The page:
Vicis, With New Funding, Targets Tech for Safer Football Helmets – Info Entrepreneurship
A new generation of football helmet technology, designed with the specific aim of limiting life-threatening brain trauma, appears to be seeping into mainstream use.
One company, Seattle-based Vicis, appears to have added tens of millions of dollars to help propel it in this field. Vicis reported a $53.2 million equity funding round, some of which includes “principal and accrued interest under convertible notes that were converted to equity,” according to a document filed with securities regulators. That's on top of about $21.5 million in debt financing and about $13 million in other equity funding the company has previously received, according to securities filings. The company hasn't responded to a request for comment.
Vicis used computer modeling to engineer a helmet filled with flexible rods that deform and buckle when the helmet is impacted, causing more uniform pressure throughout the head, the company says in a promotional video. The company is careful to refrain from making any claims about reducing or preventing concussions, one of the primary problems the NFL and football as a whole are currently dealing with. But the company does tout its top safety rating in a couple of lab studies.
“We're not attacking this like we're a sporting goods company, we're attacking this like we're a technology company, bringing in the latest thinking from engineering, medicine, and sports,” CEO Dave Marver said a company video. Marver co-founded the company in 2013.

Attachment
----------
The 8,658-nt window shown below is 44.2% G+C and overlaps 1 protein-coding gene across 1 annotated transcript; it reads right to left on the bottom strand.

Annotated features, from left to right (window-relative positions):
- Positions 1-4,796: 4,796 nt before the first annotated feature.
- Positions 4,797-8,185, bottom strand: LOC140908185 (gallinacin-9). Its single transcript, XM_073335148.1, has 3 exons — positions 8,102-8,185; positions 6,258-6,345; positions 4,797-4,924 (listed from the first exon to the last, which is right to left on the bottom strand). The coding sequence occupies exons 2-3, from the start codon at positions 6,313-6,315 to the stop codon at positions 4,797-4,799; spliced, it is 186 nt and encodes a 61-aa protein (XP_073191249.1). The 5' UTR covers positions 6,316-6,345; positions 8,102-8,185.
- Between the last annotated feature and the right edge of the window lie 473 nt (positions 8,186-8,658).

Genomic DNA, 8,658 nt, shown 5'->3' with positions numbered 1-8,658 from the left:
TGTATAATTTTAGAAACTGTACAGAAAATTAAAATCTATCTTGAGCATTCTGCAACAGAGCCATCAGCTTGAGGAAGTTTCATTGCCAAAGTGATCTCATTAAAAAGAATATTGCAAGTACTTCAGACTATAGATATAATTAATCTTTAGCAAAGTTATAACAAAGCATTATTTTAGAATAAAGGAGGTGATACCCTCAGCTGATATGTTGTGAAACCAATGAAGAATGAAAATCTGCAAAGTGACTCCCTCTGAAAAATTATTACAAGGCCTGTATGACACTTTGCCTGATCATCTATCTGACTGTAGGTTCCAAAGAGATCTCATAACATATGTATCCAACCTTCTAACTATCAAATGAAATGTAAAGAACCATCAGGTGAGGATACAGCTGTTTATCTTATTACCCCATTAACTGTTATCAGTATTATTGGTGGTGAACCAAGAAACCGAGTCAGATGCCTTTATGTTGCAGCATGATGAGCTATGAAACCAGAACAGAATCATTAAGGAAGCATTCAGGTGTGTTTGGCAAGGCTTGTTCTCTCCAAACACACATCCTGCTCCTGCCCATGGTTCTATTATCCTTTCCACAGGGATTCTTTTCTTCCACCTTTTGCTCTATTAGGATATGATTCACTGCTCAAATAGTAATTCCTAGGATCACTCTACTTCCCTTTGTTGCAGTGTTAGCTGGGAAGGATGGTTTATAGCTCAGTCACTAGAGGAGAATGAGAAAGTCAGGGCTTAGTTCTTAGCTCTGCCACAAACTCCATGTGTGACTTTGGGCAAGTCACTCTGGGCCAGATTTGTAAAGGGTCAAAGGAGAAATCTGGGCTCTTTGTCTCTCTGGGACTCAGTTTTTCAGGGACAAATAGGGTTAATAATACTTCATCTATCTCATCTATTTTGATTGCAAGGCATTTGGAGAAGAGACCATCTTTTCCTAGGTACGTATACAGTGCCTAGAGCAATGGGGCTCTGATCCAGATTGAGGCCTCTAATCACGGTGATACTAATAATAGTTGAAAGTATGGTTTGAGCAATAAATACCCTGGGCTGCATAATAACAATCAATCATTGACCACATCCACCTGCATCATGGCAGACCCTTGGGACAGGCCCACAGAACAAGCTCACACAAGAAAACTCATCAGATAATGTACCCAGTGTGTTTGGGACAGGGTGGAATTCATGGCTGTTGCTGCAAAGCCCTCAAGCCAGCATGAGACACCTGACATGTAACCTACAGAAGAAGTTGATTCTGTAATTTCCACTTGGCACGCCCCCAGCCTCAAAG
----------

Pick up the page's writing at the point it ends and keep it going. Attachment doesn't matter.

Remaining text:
Another related startup is Detroit-based Xenith, which develops a helmet that has a series of shock absorbers to act like an airbag for a player's head. Xenith was founded in Lowell, MA, by a former Harvard quarterback-turned-doctor, but was recruited to relocate to Detroit in 2014 by Dan Gilbert, one of Xenith's investors, as Xconomy previously reported.
The two young businesses are trying to take over a market that has been dominated by a couple of stalwarts, including Ridell and Schutt—both decades-old businesses. The price of the helmets runs a wide range: Vicis charges $950 for its helmet, while Xenith lists the price of its varsity helmets at $289 and $349. Riddell helmets, meanwhile, run from $280 to $410, and Schutt charges an even wider range, from $240 to $975.
Vicis announced today that Baylor University is outfitting most of its football team in the company's helmets, and the company already has some current and former NFL players as spokespeople. Xenith has a presence on some college teams too, and its helmet is worn by about 60 NFL players, according to the Philadelphia Inquirer.
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